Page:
An average fan may participate with a brand ten times a year and will make one recommendation. But an active fan may participate thirty times and make ten recommendations. The impact this has on fan value is quite dramatic. In the case of Coca- Cola, the best case for fan value reaches $316.78 but is $137.84 for an average fan. In the worse case scenario, a fan is worth $0.

As the chart below shows, fans of McDonald’s spent, on average, more than $300 on the company’s products, while non-fans spent just half that amount. Fans of Starbucks also spent more than twice as much as non-fans.

Some might argue that these conclusions aren’t exactly rocket science — after all, one would assume that if someone goes to the trouble of becoming a fan of a product on Facebook, that person would be enough of a supporter of the brand that they would buy it more often, recommend it to their friends and so on. And Syncapse’s results may also not be 100 percent reliable if extended to the entire universe of 500 million Facebook users, since a few thousand users is a relatively small sample. But it’s still interesting to see someone try to put an actual dollar figure on the value of a Facebook friend.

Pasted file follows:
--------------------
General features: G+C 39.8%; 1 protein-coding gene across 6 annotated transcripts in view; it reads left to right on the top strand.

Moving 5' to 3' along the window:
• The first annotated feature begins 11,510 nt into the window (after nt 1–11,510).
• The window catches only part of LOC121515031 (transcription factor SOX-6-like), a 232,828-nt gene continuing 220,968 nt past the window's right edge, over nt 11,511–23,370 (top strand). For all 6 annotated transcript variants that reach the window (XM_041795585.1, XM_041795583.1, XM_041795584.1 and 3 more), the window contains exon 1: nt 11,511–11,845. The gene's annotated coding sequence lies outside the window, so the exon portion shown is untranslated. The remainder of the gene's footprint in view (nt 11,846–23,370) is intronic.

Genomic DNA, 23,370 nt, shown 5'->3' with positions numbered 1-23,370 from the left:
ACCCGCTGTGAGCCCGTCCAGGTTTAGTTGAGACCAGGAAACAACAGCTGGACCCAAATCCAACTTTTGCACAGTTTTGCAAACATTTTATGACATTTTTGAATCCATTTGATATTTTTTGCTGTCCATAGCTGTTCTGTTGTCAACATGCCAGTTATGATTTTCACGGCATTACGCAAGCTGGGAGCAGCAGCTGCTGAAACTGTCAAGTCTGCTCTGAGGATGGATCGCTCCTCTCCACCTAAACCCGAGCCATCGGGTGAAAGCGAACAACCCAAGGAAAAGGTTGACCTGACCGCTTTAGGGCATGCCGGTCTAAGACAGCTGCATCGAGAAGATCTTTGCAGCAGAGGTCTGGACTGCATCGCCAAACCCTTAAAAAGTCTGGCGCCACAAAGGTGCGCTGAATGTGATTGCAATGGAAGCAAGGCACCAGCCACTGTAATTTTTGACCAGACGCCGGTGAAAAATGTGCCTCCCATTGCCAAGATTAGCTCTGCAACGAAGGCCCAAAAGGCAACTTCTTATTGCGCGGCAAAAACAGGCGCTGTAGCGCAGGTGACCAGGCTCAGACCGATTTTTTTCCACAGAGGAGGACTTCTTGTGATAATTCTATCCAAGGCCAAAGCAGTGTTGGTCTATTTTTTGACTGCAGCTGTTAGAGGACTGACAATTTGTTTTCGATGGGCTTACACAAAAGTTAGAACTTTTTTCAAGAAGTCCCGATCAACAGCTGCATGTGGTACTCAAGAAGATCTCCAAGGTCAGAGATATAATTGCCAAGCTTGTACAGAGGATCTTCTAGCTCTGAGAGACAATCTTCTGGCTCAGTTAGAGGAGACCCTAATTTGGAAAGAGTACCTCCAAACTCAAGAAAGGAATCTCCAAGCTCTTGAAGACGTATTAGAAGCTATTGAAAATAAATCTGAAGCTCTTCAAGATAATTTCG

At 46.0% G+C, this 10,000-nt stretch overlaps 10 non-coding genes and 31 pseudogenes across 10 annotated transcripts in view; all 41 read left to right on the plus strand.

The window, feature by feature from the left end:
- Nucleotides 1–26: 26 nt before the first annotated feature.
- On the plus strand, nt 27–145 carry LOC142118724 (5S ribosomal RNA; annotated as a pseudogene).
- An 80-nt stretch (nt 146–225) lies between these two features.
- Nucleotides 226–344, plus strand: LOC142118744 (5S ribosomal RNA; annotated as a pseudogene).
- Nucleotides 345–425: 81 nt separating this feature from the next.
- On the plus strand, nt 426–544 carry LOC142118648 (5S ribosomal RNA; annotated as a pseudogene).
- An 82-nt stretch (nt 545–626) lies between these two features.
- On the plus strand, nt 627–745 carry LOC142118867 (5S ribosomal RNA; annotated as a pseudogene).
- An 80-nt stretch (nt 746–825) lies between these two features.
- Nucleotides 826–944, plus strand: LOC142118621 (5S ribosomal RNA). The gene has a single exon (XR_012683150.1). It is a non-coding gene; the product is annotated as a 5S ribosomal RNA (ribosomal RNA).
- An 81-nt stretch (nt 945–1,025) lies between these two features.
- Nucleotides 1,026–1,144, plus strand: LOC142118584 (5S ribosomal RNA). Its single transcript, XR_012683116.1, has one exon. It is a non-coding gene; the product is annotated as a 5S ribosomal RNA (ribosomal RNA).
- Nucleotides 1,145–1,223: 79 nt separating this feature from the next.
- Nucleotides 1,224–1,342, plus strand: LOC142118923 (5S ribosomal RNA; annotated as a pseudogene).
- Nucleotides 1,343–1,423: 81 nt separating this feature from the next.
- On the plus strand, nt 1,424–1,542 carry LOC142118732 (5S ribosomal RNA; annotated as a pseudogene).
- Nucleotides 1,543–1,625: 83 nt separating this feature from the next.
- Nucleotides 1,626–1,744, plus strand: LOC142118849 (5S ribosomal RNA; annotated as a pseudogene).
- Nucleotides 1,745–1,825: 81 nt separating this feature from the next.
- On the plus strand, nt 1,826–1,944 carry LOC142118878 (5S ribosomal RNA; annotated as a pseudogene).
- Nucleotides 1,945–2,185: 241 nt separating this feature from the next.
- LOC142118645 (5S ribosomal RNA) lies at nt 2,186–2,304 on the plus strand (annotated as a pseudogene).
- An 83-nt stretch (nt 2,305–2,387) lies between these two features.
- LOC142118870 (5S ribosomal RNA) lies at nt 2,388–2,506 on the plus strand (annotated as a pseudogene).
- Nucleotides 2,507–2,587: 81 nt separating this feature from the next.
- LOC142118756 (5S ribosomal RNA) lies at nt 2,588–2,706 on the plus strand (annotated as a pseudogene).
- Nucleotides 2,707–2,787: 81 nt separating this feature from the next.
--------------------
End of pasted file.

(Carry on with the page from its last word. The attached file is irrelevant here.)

Related content from GigaOM Pro (sub req’d): Social Advertising Models Go Back to the Future

Post and thumbnail photos courtesy of Flickr user Ali Brohi

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  1. How Much Is a Facebook Fan Really Worth? (Mathew Ingram/GigaOM) « My Blog Friday, June 11, 2010

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  2. I don’t know what they are worth to big brands, but for my wife’s blog, they don’t seem to be worth much, at least not the ones obtained via targeted facebook advertising.

    Increacing the number of fans 8x has, maybe, doubled the number of people who visit when she posts a link to a new blog post to facebook. I’d guess it is about 1/10th the rate of people responding to opt-in email updates. And honestly, the facebook updates are a lot more inviting than the plain text emails that get sent out.

  3. Either this is the most effective form of advertising ever produced, or there’s a heavy correlation-causation problem (e.g. people only fan a product if they already spend huge amounts of money on it).